audubon camp at hog island, maine
Friday, July 19, 2013 at 4:55PM
Marsha Booker in bird travel

Atlantic PuffinMy husband Larry and I attended Audubon Camp on Hog Island, Maine, in June. The session we attended was called The Joy of Birding. Mid-afternoon on Sunday, June 9th, we boarded a boat along with some of the other campers. It took us the ¼ mile trip to Hog Island. After getting settled in our room, we went down to the main gathering spot, and what was the first thing that happened? A porcupine strolled leisurely around the dining building, oblivious to everyone, climbed an apple tree, ate some leaves, and promptly went to sleep. The next thing that happened was hearing and seeing a very cooperative Northern Parula, a warbler and a life bird for me, which turned out to be the first of many that live on the Island. This was a great beginning to the adventure of the next few days. We then all gathered in a circle in the Fish House and introduced ourselves. There were almost 60 campers from states all over the country (Texas, California, Virginia, New Mexico, Florida and Pennsylvania, to name a few) as well as Canada. We also were introduced to the camp leaders for that week:  Chris Lewey, Rich Eakin, Wayne Petersen, John Pumilio, Sue Schubel, Pete Salmansohn, Clay and Pat Sutton, and Juanita Roushdy, who is also the president of Friends of Hog Island.

At dinner at 6:00 we learned all the procedures for the week. Everyone was responsible for making the dining area run smoothly. If you sat in a particular seat, you were the “hopper” that day and were the one who took all the dirty dishes to the dishwashing crew. Everyone had a cloth napkin that was hung with a personalized clothespin on a line after using and was your napkin for the week.  There was no waste – all uneaten food left in serving dishes was returned and reappeared later in a different guise. There was a compost bin. Each leader sat at the head of a different table so campers were able to chat with them, ask questions, and just get to know them on a more personal basis. I was impressed.

Immediately after dinner, we reconvened in the Fish House. Pete Salmansohn, who is involved with Project Puffin, gave a presentation on the history of Hog Island, and Chris Lewey presented Maine Coastal Ecology. This turned out to be a nightly pattern:  dinner at 6:00 followed by a presentation at 7:15 by one of the leaders or a guest. We were treated to Hawks by Clay Sutton, Island Birds by Rich Eakin, Migration by Scott Weidensaul, and Puffins by Steve Kress, who has directed the Puffin Project since 1973. After the presentations, the schedule for the following day was announced. Each morning there was an early bird walk at 5:45, breakfast at 7:00, and 8:15 the time to meet your group for the daily field trip. The campers had been divided into groups named after birds. On Monday, our first full day of camp, the Loons and the Parulas were going on the boat trip to Eastern Egg Rock to see Puffins. The other two groups (Gulls and Terns, I think) would be going on a mainland birding trip. Since Larry and I were Loons, our first day would be exciting.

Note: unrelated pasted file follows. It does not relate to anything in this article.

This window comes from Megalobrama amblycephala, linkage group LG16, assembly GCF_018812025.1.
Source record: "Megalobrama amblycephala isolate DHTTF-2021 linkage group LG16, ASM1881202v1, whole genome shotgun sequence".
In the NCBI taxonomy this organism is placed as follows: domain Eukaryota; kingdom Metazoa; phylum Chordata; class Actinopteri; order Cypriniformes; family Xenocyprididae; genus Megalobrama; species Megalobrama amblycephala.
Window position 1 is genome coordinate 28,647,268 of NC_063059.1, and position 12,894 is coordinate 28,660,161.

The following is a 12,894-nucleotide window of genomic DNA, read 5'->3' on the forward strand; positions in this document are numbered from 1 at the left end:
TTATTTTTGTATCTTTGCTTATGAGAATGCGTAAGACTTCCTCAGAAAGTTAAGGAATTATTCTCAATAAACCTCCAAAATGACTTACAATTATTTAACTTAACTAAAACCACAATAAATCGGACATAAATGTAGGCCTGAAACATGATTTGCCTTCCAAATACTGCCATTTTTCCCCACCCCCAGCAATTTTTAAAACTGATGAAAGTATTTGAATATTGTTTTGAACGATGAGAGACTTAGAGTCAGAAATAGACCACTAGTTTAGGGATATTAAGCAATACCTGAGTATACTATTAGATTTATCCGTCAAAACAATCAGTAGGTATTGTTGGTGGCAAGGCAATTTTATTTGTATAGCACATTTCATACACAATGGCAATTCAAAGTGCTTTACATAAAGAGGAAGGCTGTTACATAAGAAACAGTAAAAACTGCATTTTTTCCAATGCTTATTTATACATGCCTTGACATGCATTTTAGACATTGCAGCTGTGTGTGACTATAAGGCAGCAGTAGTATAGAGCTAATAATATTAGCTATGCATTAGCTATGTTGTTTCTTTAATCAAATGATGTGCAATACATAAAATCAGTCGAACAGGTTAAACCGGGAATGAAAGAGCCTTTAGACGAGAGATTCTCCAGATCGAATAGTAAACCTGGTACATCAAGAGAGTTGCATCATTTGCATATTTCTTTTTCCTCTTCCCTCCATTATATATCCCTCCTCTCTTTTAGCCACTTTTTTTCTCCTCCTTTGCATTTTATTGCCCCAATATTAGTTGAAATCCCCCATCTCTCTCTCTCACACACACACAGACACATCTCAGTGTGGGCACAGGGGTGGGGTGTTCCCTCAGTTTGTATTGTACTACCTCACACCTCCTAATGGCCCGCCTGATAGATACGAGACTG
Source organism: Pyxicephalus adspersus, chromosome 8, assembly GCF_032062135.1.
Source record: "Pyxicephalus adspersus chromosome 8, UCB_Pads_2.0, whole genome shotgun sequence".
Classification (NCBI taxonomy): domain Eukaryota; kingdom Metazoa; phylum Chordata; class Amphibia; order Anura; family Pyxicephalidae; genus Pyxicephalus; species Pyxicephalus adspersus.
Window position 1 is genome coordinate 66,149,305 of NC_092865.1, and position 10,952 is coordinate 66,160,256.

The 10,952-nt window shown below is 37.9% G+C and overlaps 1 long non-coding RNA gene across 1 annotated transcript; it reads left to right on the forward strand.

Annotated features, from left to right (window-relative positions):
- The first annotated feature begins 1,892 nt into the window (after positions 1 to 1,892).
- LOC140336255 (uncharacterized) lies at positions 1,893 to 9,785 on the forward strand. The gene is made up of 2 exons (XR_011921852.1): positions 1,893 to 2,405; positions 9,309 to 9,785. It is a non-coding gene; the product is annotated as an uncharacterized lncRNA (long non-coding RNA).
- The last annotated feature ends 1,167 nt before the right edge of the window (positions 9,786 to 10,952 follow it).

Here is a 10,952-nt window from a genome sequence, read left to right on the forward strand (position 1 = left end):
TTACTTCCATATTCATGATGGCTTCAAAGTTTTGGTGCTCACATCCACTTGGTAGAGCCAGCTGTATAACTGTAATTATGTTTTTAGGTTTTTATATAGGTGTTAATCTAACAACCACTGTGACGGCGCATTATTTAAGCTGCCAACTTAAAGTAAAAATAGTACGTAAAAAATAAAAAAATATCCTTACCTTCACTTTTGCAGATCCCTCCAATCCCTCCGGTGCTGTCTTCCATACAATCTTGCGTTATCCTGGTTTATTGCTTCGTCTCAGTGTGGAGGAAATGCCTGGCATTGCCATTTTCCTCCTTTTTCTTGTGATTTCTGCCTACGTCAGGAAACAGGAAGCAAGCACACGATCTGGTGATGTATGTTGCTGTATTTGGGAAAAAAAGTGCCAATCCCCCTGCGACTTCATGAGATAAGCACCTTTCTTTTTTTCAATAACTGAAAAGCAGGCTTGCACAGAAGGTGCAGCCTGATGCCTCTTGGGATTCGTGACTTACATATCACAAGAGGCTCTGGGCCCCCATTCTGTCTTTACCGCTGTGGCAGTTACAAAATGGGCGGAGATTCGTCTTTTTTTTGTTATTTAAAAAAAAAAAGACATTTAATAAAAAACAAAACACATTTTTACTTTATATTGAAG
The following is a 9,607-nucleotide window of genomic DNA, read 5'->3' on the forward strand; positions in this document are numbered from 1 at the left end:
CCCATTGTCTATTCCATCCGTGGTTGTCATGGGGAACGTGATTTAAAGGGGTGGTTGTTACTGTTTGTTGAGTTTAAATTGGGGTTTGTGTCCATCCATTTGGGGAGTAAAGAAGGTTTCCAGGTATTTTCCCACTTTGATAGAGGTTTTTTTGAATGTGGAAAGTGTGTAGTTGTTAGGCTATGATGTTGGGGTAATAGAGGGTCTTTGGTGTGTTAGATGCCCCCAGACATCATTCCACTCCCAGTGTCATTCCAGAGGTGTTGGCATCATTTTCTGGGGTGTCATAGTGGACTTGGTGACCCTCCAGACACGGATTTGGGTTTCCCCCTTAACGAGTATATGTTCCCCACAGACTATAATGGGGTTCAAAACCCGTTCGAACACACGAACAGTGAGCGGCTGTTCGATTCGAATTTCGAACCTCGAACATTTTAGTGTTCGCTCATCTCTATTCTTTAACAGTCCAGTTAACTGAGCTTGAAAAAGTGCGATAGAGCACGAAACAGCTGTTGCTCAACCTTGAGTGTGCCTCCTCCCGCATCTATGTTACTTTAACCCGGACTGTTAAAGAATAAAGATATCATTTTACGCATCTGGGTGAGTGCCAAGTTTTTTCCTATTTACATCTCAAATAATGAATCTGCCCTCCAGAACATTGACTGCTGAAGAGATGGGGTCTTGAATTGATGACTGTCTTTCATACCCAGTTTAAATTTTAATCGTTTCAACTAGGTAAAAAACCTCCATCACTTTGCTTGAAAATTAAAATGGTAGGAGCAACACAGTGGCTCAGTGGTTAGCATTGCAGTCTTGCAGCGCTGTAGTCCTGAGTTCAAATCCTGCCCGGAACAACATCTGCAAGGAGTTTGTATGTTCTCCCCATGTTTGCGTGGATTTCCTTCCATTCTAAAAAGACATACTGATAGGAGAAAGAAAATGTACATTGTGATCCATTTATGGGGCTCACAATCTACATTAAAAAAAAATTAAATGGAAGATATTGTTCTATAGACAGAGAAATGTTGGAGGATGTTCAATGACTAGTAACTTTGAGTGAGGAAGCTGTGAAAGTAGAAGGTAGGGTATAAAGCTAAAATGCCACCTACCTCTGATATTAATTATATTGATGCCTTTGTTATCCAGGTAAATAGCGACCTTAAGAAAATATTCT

We went back to our cozy, but small, room. Since our accommodations in the Queen Mary building held 18 campers, but only two bathrooms and two showers, getting ready for bed involved some waiting in line. This was something new for me. I had never gone to camp as a kid. But everyone was patient and nice, so it worked out. 

Monday morning, I awoke at 3:30a.m. and couldn’t get back to sleep. I guess I was eager to get going.  Every morning there, I woke up by 4:30. I think it was the sun shining in our east facing window. I literally woke up with the birds. So that first day, I went on the early morning bird walk – heard more Parulas, and Juncos were trilling. Right behind the dining building there was an Osprey sitting on a nest that had two chicks in it (we later got to see this on a birdcam in the dining room).

The weather was absolutely perfect for our boat ride. The sun was shining and the sea was calm. Along the way to Eastern Egg Island, which is about 8 miles from Hog Island, we saw Bald Eagles, Ospreys (sometimes in conflict with each other), Eiders, Black Guillemots, and many gulls. Sue Schubel, another veteran of Project Puffin, provided a running commentary of what we were seeing as well as the history of puffins on Eastern Egg Island. We stopped to look into the water to see how abundant the fish were and why that area in the Gulf of Maine draws so many birds to it. When we finally reached the island, we were not disappointed. There were many puffins, some as close as ten feet from the boat (no need for binoculars). There also were more guillemots, two Razorbills, cormorants, and Roseate, Common, and Arctic terns. 

When we all had had our fill of puffins (if that’s possible!), we sailed to Harbor Island to have lunch and for some afternoon field trips. Since I had trouble getting on and off the boat and into a motorboat to get onto the island, I opted for the easy field trip, a walk in a typical low, shrubby habitat, where we encountered many Common Yellowthroats, Yellow Warblers, Song Sparrows, a few Gray Catbirds, and an Alder Flycatcher, among others. One of the two other groups had gone on a challenging geology walk, and the other walked a moderate trail, the highlight of which was a Great Horned Owl and her owlets nesting behind the property of the one family that had a home on the island.